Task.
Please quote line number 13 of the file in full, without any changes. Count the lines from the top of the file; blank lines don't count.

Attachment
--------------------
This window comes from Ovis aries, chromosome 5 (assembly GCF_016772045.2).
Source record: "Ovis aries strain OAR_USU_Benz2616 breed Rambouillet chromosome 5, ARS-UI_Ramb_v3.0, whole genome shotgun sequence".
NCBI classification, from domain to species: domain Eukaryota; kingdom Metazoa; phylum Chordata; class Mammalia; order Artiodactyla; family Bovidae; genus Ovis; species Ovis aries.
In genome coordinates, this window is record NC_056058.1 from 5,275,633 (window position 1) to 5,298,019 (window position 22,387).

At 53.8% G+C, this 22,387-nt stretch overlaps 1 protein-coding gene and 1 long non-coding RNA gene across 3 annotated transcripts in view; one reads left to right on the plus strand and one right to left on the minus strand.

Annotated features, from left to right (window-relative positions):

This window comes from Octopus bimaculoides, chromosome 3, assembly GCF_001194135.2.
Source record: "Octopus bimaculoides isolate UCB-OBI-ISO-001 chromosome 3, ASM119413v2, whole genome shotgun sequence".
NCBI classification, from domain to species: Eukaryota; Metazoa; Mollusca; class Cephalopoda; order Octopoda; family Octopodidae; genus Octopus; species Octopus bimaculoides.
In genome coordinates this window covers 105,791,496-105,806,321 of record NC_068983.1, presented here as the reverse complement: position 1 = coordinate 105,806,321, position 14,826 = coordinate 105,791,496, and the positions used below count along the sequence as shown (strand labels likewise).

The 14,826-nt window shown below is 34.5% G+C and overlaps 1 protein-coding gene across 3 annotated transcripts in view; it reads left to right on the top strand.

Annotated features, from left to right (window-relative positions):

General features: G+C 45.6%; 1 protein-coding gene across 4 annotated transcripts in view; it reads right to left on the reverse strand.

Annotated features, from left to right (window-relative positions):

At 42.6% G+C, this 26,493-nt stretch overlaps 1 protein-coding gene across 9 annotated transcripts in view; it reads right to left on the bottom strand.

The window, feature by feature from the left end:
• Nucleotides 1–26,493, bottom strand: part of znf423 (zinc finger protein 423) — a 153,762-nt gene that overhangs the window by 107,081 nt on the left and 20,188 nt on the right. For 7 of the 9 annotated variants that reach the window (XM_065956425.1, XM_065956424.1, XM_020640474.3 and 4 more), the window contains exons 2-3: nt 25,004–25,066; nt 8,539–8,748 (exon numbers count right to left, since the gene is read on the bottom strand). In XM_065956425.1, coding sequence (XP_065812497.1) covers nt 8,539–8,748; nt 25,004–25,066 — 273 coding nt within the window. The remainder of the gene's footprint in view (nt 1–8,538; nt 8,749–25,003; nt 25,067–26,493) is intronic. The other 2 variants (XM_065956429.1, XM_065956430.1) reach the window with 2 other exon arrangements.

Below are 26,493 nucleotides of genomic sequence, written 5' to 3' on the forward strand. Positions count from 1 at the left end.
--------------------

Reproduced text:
General features: G+C 45.6%; 1 protein-coding gene across 4 annotated transcripts in view; it reads right to left on the reverse strand.